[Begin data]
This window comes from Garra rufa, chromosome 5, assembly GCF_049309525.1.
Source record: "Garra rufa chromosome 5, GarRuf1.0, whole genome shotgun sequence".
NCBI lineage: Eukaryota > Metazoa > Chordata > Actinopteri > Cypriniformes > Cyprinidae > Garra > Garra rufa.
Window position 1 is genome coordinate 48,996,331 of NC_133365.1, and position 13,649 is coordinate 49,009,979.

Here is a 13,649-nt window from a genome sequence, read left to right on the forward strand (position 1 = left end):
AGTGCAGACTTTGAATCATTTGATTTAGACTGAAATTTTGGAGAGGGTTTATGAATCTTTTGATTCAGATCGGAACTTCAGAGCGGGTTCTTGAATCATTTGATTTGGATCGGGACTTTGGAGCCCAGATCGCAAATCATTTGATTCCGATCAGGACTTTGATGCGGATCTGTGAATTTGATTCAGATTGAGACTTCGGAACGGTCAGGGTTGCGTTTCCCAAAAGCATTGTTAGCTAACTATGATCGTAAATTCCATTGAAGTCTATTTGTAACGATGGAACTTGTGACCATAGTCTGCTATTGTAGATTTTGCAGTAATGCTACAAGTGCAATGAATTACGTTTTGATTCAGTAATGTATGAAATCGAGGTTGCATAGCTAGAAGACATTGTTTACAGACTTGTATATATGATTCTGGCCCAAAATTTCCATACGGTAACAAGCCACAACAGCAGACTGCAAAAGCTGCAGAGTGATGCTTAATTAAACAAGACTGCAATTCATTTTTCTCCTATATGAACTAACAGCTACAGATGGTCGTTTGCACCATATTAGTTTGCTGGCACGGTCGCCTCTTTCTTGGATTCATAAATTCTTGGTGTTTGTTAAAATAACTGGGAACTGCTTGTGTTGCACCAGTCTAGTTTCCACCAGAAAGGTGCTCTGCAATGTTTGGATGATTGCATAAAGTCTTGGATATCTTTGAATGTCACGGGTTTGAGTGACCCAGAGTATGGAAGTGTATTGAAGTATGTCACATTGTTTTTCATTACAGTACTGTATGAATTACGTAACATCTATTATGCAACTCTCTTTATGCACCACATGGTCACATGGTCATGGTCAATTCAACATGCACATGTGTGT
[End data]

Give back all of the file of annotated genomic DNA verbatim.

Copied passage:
This window comes from Garra rufa, chromosome 5, assembly GCF_049309525.1.
Source record: "Garra rufa chromosome 5, GarRuf1.0, whole genome shotgun sequence".
NCBI lineage: Eukaryota > Metazoa > Chordata > Actinopteri > Cypriniformes > Cyprinidae > Garra > Garra rufa.
Window position 1 is genome coordinate 48,996,331 of NC_133365.1, and position 13,649 is coordinate 49,009,979.

Here is a 13,649-nt window from a genome sequence, read left to right on the forward strand (position 1 = left end):
AGTGCAGACTTTGAATCATTTGATTTAGACTGAAATTTTGGAGAGGGTTTATGAATCTTTTGATTCAGATCGGAACTTCAGAGCGGGTTCTTGAATCATTTGATTTGGATCGGGACTTTGGAGCCCAGATCGCAAATCATTTGATTCCGATCAGGACTTTGATGCGGATCTGTGAATTTGATTCAGATTGAGACTTCGGAACGGTCAGGGTTGCGTTTCCCAAAAGCATTGTTAGCTAACTATGATCGTAAATTCCATTGAAGTCTATTTGTAACGATGGAACTTGTGACCATAGTCTGCTATTGTAGATTTTGCAGTAATGCTACAAGTGCAATGAATTACGTTTTGATTCAGTAATGTATGAAATCGAGGTTGCATAGCTAGAAGACATTGTTTACAGACTTGTATATATGATTCTGGCCCAAAATTTCCATACGGTAACAAGCCACAACAGCAGACTGCAAAAGCTGCAGAGTGATGCTTAATTAAACAAGACTGCAATTCATTTTTCTCCTATATGAACTAACAGCTACAGATGGTCGTTTGCACCATATTAGTTTGCTGGCACGGTCGCCTCTTTCTTGGATTCATAAATTCTTGGTGTTTGTTAAAATAACTGGGAACTGCTTGTGTTGCACCAGTCTAGTTTCCACCAGAAAGGTGCTCTGCAATGTTTGGATGATTGCATAAAGTCTTGGATATCTTTGAATGTCACGGGTTTGAGTGACCCAGAGTATGGAAGTGTATTGAAGTATGTCACATTGTTTTTCATTACAGTACTGTATGAATTACGTAACATCTATTATGCAACTCTCTTTATGCACCACATGGTCACATGGTCATGGTCAATTCAACATGCACATGTGTGT